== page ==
The key is to start paying attention.

2. Engage in honest conversations

Chances are, nobody has actually told this nurse that she’s toxic!! Don’t assume she knows. She may have received so many accolades for her performance that she doesn’t even realize there’s a problem.

You can’t fix something if you don’t know it’s broken. Tell her.

Schedule a meeting with her. Tell her that you want to talk to her about something that is uncomfortable for you to say and may be uncomfortable for her to hear. Tell her that you need to be honest with her about her behavior. That although she is clinically competent, the way she treats people is not okay.

In your conversations, use key statements such as:

– It’s not okay the way you’ve been treating your coworkers.
– You are incredibly competent, and I also need you to step up and act in a professional manner.
– This is a professional environment yet you have not been treating your coworkers professionally.

To read more about toxic nurses, click here.

3. Provide leadership training

Although education and training don’t solve problems, by providing ongoing leadership development for your charge nurses, you are better able to influence their behavior and teach them the essential skills needed to step up as leaders, even though they’re informal leaders.  Providing an initial charge nurse class isn’t enough!

4. Start a documentation trail

Start documenting as soon as you sense a problem. To be in charge, most organizations have an additional job description or at least written expectations for their charge role.

For example:

Demonstrates collaborative and respectful behaviors

Attends 80% of staff meetings

Gives honest feedback to staff, keeps the individual’s confidences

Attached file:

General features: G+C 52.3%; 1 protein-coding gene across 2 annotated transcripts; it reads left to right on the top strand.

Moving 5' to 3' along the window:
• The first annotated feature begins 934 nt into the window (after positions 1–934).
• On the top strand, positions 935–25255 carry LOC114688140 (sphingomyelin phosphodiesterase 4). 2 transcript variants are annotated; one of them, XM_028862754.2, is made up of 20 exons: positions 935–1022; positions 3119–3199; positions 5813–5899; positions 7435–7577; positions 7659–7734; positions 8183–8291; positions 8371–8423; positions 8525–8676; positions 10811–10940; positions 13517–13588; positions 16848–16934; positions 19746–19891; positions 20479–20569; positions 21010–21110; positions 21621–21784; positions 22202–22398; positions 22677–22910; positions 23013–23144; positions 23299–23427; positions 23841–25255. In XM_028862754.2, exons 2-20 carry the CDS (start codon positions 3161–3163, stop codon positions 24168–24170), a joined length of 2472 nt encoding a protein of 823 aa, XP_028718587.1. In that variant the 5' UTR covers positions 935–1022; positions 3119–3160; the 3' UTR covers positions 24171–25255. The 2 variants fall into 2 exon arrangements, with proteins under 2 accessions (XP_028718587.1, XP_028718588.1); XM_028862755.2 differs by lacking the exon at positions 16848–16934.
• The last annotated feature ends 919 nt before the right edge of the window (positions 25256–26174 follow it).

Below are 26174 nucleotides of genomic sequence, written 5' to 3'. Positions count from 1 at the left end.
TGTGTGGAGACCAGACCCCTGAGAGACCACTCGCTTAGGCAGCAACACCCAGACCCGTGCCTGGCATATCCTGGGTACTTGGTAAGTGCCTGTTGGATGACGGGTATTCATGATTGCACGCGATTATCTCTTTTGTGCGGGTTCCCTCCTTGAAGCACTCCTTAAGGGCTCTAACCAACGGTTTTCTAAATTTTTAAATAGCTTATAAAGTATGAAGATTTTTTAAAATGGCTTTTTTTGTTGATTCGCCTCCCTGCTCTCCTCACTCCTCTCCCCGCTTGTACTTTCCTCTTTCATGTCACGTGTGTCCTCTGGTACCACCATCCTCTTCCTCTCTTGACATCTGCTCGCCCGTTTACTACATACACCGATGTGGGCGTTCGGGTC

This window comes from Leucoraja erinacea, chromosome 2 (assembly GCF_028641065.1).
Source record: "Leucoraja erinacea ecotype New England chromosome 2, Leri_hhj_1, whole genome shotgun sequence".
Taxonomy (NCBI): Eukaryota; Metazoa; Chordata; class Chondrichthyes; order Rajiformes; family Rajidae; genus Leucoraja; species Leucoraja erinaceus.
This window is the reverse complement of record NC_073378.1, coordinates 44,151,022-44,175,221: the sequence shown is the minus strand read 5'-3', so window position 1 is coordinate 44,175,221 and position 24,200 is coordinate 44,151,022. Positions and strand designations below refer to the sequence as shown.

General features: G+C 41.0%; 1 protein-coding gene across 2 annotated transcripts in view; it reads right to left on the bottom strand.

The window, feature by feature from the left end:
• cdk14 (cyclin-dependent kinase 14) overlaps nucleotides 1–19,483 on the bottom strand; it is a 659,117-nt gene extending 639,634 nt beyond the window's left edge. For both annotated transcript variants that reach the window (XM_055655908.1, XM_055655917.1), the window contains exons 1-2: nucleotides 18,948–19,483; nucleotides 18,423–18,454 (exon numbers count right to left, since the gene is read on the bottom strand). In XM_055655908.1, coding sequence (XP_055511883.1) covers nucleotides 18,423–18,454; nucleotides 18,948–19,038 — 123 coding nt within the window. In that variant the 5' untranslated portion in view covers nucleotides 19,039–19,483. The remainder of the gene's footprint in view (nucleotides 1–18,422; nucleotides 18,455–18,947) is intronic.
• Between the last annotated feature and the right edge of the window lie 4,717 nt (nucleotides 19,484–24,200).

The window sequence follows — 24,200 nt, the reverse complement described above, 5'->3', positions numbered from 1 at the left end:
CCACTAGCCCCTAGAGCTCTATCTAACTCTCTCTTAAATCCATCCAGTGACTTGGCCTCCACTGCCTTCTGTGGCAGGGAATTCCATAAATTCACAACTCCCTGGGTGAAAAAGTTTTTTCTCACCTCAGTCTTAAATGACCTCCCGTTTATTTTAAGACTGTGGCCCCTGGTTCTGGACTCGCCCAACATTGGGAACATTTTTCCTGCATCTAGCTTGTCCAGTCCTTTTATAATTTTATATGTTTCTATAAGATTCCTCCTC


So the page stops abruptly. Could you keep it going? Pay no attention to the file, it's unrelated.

Make sure you’re documenting how your charge nurse is violating the expectations. Be sure to include dates, times, locations, any witnesses; describe any incidents and the impact. Also include any verbatim comments, “She’s [the manager] not in charge. I am!” Because the charge nurses are usually so competent, you will need to build a compelling case if you choose to therapeutically extract them.

Document, document, document.

5. Remove his/her power

During a coaching call with one of the leaders in my online academy, she wanted to talk about how to handle a charge nurse who never attends staff meetings (it’s a requirement), doesn’t do her mandatory audits, undermines her authority, and is a toxic force in her department. My advice?  I recommended that she remove her power – take her out of the role immediately.

When small acts of incivility or disruptive behaviors go unchallenged or ignored, these people gain a sense of power. This power leads to more and more acts of aggression to the point where they feel untouchable.

If your charge nurse is the problem, it doesn’t matter how clinically competent he or she is. Take him/her out of the role. Period.

Never, never, never allow someone who isn’t a professional role model to stay in a power position.  People with power are more likely to abuse those without it.

[Tweet “Never, never, never allow someone who isn’t a professional role model to stay in a power position. People with power are more likely to abuse those without it.”]

Make no mistake about it. The charge role is a power role. Make sure you have the right people in that role because if you don’t, you’re putting everyone else at risk.

If you need help to address disruptive behaviors in your department, stop trying to figure it out on your own. Call us instead!!

The team at the Healthy Workforce Institute is ready to help you cultivate and sustain a healthy and professional workforce culture. Check out ways other organizations get the help they need by clicking here.

Be kind. Take care. Stay connected.

Renee Thompson